Economics for The Rest of Us

August 08, 2011

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I get tired constantly repeating myself to my fine friends who are on the Left side of the political spectrum when it comes to economic, fiscal, and business realities. It’s not their fault. I used to be the same way. However, following up on a good article about economics for dummies, I thought I’d add some basic concepts that everyone should understand — regardless of political beliefs.

This stuff isn’t that hard to understand. My old high school math teacher would just drill me over and over on something until I got it.

Risk, Reward, and Investment

A rich person makes all his income, more than $250,000 each year, from investment income only.
Investment involves taking a risk. In exchange for that risk, an investor is rewarded.

The greater the risk, the greater the reward.

Imagine two cups. Under one is a dollar. You bet one dollar and choose one cup. The odds of picking the right cup are 1-1. If you are right, you win one dollar.

Imagine ten cups. Under one cup is ten dollars. You bet one dollar but choose only one cup. The risk of choosing the right cup has gone up to 9-1 against you. Don’t you think you deserve a higher reward for choosing that one right cup?

If you don’t think so, I have a bridge I’d like to sell you.
Investment works the same way.

The IRS charges a capital gains tax on investment income. If Mr. Rich Person makes an investment, and sells it in less than one year, he gets taxed at the highest rate (35%). If he holds it longer than a year, he is taxed 15%. Why? Because 1) holding an investment for a longer period of time is riskier than for a short period of time, and 2) the government wants to encourage people to invest for long periods of time in things that build the economy, instead of speculating on short-term profits.

If that lower tax rate were raised or eliminated for long-term investments, what do you think Mr. Rich would do? Think about it for a moment. What would you do?

Would you make the investment anyway? Maybe, but the stock market would see even more volatility, since more people might speculate rather than invest, moving money in and out, buying and selling. Volatility creates uncertainty. Uncertainty encourages people to keep their money on the sidelines, where it does not contribute to the economy’s growth.

Some investors would be less likely to sell their profitable investments and trigger the higher capital gain tax. That keeps money in investments that grow the economy. But then the government collects no taxes, so tax revenue would fall, creating a wider federal budget deficit. Furthermore, never selling increases risk, and you may not be inclined to invest in the first place, keeping your money again on the sidelines.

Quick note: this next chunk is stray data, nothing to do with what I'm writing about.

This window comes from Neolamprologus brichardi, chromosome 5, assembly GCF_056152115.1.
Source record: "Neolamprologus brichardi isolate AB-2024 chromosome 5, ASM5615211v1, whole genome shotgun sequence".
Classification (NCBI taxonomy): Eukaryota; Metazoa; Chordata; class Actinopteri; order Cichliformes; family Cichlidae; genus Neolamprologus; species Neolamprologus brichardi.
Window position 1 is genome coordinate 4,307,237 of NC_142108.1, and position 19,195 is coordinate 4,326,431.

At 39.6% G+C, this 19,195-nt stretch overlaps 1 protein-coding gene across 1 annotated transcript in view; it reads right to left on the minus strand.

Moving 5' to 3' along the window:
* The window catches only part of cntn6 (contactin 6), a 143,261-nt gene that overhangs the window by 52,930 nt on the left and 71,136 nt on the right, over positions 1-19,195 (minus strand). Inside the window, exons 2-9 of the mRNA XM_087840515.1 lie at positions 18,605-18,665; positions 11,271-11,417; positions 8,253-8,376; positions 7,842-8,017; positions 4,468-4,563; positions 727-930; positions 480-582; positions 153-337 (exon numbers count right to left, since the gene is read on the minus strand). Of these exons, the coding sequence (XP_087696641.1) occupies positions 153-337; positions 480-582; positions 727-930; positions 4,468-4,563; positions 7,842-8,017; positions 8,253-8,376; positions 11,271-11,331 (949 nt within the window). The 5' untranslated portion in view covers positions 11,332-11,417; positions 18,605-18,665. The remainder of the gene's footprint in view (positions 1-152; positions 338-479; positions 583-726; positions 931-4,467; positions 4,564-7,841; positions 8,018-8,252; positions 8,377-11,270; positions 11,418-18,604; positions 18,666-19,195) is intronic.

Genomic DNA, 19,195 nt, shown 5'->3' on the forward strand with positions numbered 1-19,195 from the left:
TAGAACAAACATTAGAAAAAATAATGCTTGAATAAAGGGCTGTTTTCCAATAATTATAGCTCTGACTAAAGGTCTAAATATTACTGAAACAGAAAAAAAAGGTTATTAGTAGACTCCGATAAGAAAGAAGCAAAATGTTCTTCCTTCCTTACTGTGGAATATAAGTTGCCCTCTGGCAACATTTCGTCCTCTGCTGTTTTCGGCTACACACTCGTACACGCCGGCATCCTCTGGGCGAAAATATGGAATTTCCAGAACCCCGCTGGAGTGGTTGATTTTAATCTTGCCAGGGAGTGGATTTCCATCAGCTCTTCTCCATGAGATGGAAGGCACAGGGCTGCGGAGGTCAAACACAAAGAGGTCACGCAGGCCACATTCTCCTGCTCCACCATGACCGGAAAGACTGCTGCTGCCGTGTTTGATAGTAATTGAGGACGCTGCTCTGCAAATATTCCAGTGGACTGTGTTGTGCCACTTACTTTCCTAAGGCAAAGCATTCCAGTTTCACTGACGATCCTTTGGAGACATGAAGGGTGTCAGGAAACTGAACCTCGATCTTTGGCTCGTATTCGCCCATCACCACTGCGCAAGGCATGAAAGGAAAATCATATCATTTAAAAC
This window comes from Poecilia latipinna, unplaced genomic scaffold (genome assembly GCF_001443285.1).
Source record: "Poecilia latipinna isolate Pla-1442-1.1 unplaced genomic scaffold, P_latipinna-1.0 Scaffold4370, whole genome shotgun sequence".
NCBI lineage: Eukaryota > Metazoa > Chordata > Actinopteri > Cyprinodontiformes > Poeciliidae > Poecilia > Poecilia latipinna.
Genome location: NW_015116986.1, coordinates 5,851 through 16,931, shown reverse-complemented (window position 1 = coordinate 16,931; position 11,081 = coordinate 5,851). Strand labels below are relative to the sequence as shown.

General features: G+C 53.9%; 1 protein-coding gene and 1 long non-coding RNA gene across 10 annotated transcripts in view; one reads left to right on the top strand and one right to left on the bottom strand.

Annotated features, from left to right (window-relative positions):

Instead of investing, would you spend it instead? No. Why? Remember, you make all your income from investments, and now you’re not investing, so you have no income. So instead, your money sits on the sidelines.


Why Government Spending Usually Fails

If rich folks won’t invest, why can’t government fill the gap?

Here’s an idea! The government gives big tax credits to solar manufacturing and installation companies for every worker that is hired for a period of 3 full years. These people are trained to manufacture solar panels, and to install them on residences in areas of the U.S. that receive the highest number of sunny days each year. The panels are offered at an affordable rate to homeowners, and even subsidized by the government. Not only are thousands of jobs created, but the solar company makes a fortune, pays less taxes on them thanks to the credits, homeowners see energy savings, and we’ve reduced our dependence on foreign oil.
That would really be something.

And it could never happen. Because government spending doesn’t create many jobs, and the ones it does create cost more than just paying someone off the street a regular salary. Why? Government spending wastes taxpayer money because politicians are self-serving.

By every single metric, stimulus money was wasted. Visit The “most expensive” items went to states for “government services” and “education funds”. What does that mean? Who got that money? Where are the jobs? Why was this money just thrown to the states without any oversight whatsoever?

Were any jobs created? From late 2009 through mid-2010, private sector employment increased 1%. Government jobs increased 2.5%. Those gains have since been lost.

How much money has been wasted? The national debt went from $5.3 trillion on the day Bush took office to $10.6 trillion the day Obama came in — an increase of $5.3T. As of July 31, the debt was $14.3 trillion — Obama has increased it 70% of the amount Bush did in 30% of the time.

How can anyone believe the idea that government spending creates jobs, given how much has been spent, and where unemployment and the economy are today?

Who Cares About The Debt?

A credit rating agency just downgraded the quality of US debt for the first time in history. Why? Because there is concern that the US must spend so much money just to pay interest on its debt, that there is just that much more concern about certain debts not getting paid. The cost of borrowing (interest) for the US goes up because it is riskier to loan to us.

That’s bad for you and me. Why? Investors will be that much more afraid about buying or holding U.S. bonds. So they will sell those bonds. When the price of a bond goes down, the interest rate goes up, because you must incentivize new investors to take on greater risk and earn those greater rewards.

When U.S. bond interest rates go up, all interest rates go up — mortgages, credit cards, car loans. etc. Now it’s harder for businesses to borrow money to hire people and expand. It’s harder for people to borrow money to buy a house (as if the banks weren’t tight enough).


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